Nocturnal Acoustic Activity in the Shallow Waters of the WWF-Miramare Natural Marine Reserve (Trieste, Italy)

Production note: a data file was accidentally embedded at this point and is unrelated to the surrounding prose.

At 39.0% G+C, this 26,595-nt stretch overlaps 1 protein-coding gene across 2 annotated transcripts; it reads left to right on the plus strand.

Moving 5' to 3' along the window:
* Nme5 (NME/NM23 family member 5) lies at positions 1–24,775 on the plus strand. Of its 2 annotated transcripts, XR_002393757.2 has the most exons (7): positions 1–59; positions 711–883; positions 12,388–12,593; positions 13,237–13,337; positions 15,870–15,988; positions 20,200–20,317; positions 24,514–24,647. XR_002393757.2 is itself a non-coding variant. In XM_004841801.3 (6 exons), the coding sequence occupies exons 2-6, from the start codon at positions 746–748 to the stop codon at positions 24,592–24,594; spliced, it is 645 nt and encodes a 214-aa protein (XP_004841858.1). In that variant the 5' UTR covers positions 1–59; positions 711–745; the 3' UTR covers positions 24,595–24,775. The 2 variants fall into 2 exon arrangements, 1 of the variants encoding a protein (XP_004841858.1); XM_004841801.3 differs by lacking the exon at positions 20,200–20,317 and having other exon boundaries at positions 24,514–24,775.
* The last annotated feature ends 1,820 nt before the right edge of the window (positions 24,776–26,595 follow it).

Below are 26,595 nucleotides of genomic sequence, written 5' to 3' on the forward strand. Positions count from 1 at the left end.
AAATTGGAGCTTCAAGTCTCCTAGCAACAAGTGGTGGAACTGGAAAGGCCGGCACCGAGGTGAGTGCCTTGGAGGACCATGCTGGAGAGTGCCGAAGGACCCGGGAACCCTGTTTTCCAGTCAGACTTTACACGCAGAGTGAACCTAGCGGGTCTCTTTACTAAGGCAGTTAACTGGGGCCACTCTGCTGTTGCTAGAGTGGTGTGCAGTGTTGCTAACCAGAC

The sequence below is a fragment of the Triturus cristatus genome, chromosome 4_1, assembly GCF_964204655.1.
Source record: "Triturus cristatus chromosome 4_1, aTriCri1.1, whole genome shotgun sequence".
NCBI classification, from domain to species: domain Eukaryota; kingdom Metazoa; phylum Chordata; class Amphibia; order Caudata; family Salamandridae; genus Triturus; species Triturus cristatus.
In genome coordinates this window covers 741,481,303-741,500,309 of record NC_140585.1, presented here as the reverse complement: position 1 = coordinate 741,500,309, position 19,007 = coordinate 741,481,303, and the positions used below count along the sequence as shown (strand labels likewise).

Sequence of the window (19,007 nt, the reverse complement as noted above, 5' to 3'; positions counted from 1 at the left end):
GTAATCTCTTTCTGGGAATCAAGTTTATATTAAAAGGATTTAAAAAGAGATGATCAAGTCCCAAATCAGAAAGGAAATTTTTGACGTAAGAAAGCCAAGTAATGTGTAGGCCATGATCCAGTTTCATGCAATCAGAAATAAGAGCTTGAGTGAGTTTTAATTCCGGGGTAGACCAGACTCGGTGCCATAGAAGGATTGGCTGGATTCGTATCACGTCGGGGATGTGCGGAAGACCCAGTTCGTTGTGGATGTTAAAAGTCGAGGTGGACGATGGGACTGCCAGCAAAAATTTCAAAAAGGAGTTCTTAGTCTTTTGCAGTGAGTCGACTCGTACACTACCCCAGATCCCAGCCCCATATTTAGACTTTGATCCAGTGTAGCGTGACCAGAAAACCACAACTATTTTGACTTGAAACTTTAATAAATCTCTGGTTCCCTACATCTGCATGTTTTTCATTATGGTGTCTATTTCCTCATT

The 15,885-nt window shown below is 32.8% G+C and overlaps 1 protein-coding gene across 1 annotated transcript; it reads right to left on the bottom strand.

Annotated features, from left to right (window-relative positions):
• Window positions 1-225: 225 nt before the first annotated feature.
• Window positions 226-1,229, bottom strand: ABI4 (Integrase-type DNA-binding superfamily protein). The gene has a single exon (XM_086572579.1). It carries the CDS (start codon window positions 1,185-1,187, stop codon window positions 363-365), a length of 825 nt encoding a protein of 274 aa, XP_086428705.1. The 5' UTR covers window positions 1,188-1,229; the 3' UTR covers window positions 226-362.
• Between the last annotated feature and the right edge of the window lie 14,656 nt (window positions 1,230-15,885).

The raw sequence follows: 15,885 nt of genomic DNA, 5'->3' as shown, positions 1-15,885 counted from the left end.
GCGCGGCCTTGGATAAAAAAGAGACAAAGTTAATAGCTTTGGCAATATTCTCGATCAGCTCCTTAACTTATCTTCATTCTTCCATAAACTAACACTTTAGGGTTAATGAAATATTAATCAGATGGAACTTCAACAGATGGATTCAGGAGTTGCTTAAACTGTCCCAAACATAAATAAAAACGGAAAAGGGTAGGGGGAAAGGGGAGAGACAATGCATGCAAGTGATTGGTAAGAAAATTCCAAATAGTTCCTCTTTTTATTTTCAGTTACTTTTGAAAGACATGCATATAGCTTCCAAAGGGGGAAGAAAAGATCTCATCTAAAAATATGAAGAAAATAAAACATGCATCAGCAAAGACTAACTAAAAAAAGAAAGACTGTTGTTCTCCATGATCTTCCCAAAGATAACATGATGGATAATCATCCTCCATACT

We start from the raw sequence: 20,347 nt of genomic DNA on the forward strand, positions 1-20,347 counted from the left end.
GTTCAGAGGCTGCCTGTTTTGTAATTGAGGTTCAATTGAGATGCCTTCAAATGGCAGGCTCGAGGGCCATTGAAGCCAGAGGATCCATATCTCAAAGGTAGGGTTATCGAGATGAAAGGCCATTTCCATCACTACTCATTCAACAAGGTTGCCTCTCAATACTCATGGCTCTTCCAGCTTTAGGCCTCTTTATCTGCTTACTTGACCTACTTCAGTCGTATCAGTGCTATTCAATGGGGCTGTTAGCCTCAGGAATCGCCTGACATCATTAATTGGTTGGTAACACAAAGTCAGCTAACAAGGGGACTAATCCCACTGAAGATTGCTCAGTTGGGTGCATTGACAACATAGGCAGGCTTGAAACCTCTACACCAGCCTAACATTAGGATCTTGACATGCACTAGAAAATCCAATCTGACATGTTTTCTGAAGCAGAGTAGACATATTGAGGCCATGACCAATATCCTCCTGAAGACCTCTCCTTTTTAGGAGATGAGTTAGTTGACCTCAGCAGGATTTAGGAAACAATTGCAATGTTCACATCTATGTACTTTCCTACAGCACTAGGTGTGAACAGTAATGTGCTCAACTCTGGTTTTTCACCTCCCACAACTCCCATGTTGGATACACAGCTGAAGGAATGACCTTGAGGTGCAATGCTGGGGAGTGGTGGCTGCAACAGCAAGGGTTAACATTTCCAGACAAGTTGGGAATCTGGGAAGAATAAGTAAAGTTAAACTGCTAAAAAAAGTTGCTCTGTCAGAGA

A growing body of scientific evidence shows that the increasing noise pollution in coastal environments due to human activities has detrimental effects on marine animals, including many endangered species. As a consequence, research studies and subsequent conservational actions are needed to mitigate the effects of noise pollution. One important step is to safeguard sensitive areas known as marine protected areas (MPAs) from anthropogenic noise; these ecologically rich areas, critical habitats for key species, are often located in highly populated coastal zones. This is the case of the WWF-Miramare Natural Marine Reserve, a UNESCO-Man and Biosphere Programme (MAB) Biosphere Reserve located in the Gulf of Trieste (Italy) and considered an important seasonal nursery area in the North Adriatic Sea (Guidetti et al. 2005). Although a recent study (Codarin et al. 2008), based on daytime acoustic monitoring, shows that the Miramare fish population is living in a heavily noisy underwater environment year-round, relatively little is known about the features and anthropogenic factors of nocturnal sea ambient noise (SAN) in the Reserve. This information is particularly relevant considering that intraspecific communication of many marine species (i.e., the brown meager, Sciaena umbra, during spawning season; Bonacito et al. 2001) occurs after sunset and during night. As a consequence, the present study aims 1) to quantify the nocturnal ambient noise levels at the Reserve, 2) to distinguish and quantify the biological versus anthropogenic components of the noise, and 3) to discuss their possible interaction.
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